From sanctions to blacklisting and collecting evidence of war crimes, there is much the UK can do to assist Ukraine
During his remarkable address to members of both Houses, President Volodymyr Zelensky urged us to use every possible means to help Ukrainians defend their sovereignty and to treat Russian President Vladimir Putin’s regime as the terrorist state it has become.
Zelensky was grateful for our humanitarian aid – at £200m the UK has, to date, provided more than any other nation. But he left us in no doubt that, however welcome, humanitarian relief will not enable his country to survive this threat to its very existence.
We must exercise the wisdom of Solomon and not raise unreal expectations which go beyond our commitment to help Ukraine defend itself; Nato must not be drawn into the intensification of the conflict. The UK has been justified in providing Ukraine’s armed forces with the ability to fight for their freedom. They need more anti-aircraft and anti-tank weapons.
We should be blacklisting Russia as a terrorist state
But there are other steps we can take in responding to the remarkable courage of Zelensky and his people. After a hesitant start to the imposition of sanctions it is good to see the United Kingdom and United States moving together to ban Russian oil. The Energy and Climate Intelligence Unit estimates this will cost Putin £5bn this year. In targeting revenues that sustain Putin’s war machine, UK consumers will pay a price too in significantly higher fuel bills and inflation, and an estimated living standards loss of £2,500 per household. So there will be some pain and sacrifice – but the shameful atrocities being committed against Ukrainians keep that in proper perspective.
Germany has moved a long way in committing to meet its two per cent contribution to Nato and joining in the economic war against Putin. It could do more. By resisting attempts to add Sberbank to a list of Russian financial institutions cut off from the Swift payments system, and his opposition to sanctions targeting the energy sector, German Chancellor Olaf Scholz risks weakening the united front which has emerged thus far.
We can also do more to hold Putin to account. It was good to see Gordon Brown adding his voice to the calls for the creation of a judicial mechanism which, like Nuremberg, can bring to justice those responsible for war crimes.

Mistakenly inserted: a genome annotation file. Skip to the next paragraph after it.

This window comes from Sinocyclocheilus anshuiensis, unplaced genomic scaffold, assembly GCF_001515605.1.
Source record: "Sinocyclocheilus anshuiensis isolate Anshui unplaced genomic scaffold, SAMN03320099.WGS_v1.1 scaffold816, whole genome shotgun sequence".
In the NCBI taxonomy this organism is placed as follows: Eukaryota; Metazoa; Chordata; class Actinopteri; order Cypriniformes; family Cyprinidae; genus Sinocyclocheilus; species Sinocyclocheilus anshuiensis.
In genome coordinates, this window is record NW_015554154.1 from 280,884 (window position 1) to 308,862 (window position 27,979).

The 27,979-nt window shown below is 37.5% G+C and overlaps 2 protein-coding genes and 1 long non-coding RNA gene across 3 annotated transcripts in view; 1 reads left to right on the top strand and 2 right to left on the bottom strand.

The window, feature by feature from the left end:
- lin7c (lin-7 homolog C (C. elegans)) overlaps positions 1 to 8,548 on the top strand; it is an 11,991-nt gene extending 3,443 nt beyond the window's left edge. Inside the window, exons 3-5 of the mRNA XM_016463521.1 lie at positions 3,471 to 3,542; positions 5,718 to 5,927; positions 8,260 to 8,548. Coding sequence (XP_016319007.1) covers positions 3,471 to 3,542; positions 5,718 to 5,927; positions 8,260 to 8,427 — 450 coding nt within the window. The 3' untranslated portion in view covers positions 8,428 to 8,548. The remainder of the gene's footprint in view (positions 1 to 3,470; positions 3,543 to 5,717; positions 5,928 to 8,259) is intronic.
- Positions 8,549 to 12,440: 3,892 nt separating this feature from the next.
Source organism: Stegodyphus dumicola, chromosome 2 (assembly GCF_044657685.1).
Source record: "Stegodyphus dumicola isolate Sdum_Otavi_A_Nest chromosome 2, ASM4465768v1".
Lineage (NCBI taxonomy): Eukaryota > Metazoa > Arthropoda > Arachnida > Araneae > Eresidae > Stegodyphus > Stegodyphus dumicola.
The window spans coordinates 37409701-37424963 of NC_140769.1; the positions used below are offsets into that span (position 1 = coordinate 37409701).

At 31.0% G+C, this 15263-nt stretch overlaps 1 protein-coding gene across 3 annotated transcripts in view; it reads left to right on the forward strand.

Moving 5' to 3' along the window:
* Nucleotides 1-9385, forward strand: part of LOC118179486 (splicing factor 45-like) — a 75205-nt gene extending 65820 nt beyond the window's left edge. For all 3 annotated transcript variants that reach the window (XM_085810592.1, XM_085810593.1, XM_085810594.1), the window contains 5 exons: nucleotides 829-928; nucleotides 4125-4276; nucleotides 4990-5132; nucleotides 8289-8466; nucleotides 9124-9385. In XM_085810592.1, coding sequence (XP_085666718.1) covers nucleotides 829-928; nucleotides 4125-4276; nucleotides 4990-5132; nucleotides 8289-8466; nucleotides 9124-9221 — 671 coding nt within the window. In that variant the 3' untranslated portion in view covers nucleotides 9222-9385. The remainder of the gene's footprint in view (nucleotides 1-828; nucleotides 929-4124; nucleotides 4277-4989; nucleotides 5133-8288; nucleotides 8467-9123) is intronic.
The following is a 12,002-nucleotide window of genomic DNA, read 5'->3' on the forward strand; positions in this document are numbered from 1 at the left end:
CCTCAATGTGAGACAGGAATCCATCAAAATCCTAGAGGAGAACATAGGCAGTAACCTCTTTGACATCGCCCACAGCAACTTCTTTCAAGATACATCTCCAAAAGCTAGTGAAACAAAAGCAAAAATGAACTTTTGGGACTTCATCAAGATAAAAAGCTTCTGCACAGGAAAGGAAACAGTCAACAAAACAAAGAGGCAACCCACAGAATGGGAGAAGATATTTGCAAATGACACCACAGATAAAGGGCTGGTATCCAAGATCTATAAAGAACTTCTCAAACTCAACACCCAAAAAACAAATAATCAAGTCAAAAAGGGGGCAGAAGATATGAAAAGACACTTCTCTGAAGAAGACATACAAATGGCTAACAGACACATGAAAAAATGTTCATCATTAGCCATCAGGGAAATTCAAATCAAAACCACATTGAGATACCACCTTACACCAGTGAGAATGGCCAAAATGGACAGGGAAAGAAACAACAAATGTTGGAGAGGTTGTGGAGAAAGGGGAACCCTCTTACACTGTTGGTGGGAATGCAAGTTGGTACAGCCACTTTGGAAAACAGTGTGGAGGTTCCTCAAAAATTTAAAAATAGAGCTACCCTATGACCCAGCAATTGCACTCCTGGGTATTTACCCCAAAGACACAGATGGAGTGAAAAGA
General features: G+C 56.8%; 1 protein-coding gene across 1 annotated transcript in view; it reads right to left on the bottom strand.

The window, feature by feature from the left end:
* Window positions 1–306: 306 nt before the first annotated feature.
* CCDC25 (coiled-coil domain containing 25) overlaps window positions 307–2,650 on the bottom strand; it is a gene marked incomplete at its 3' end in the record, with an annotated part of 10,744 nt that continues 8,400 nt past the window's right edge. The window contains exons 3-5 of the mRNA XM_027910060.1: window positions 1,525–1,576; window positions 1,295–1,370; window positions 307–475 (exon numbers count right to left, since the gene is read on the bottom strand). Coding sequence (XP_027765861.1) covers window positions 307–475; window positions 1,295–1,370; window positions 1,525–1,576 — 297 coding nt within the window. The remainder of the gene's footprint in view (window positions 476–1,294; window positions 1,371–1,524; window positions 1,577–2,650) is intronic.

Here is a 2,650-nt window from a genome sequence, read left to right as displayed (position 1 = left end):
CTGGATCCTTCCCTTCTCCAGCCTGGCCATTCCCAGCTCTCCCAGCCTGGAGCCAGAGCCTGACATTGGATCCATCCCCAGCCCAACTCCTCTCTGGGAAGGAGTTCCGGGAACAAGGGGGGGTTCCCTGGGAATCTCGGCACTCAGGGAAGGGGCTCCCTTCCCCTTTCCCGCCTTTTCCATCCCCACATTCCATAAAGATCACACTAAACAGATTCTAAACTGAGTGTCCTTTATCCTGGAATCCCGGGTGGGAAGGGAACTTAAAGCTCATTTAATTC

We are fortunate that a celebrated British lawyer, Karim Khan QC, is prosecutor of the International Criminal Court. Lawyers and other parliamentarians – including Robert Buckland, Baroness Kennedy of The Shaws, Lord Carlile and myself – have written to him encouraging the ICC to urgently assess the many reports of atrocities and war crimes which it has received.
The Foreign and Commonwealth and Development Office and the Ministry of Justice should use all their resources to demonstrate that the wheels of justice are turning and that Putin and senior Kremlin leaders are on notice that they will be tried for launching an illegal invasion and war against Ukraine. We should be collecting evidence and helping with the interviewing of captured Russian prisoners of war.
And not just individuals. We should be blacklisting Russia as a terrorist state – which has unleashed terror on civilians, including the use of cluster bombs on civilian populations. The Financial Action Task Force – expanded in 2001 to counter terrorist financing and money laundering – should be involved. And CoCom – the Coordinating Committee for Multilateral Export Controls, utilised by the Western Bloc during the Cold War to control export of dual use items (such as semiconductors) should be reactivated to ensure a coherent global response. Terrorist states should not have favoured nation status and their membership of the World Trade Organization should be suspended.
The first casualty in any war is truth. We have powerful engines for communications and should never underestimate the role of the BBC and social media in sustaining morale and enabling the Ukrainian people to see and hear truthful news reports. We must stand with Zelensky and Ukraine for as long as it takes.
Lord Alton of Liverpool is a Crossbench peer.
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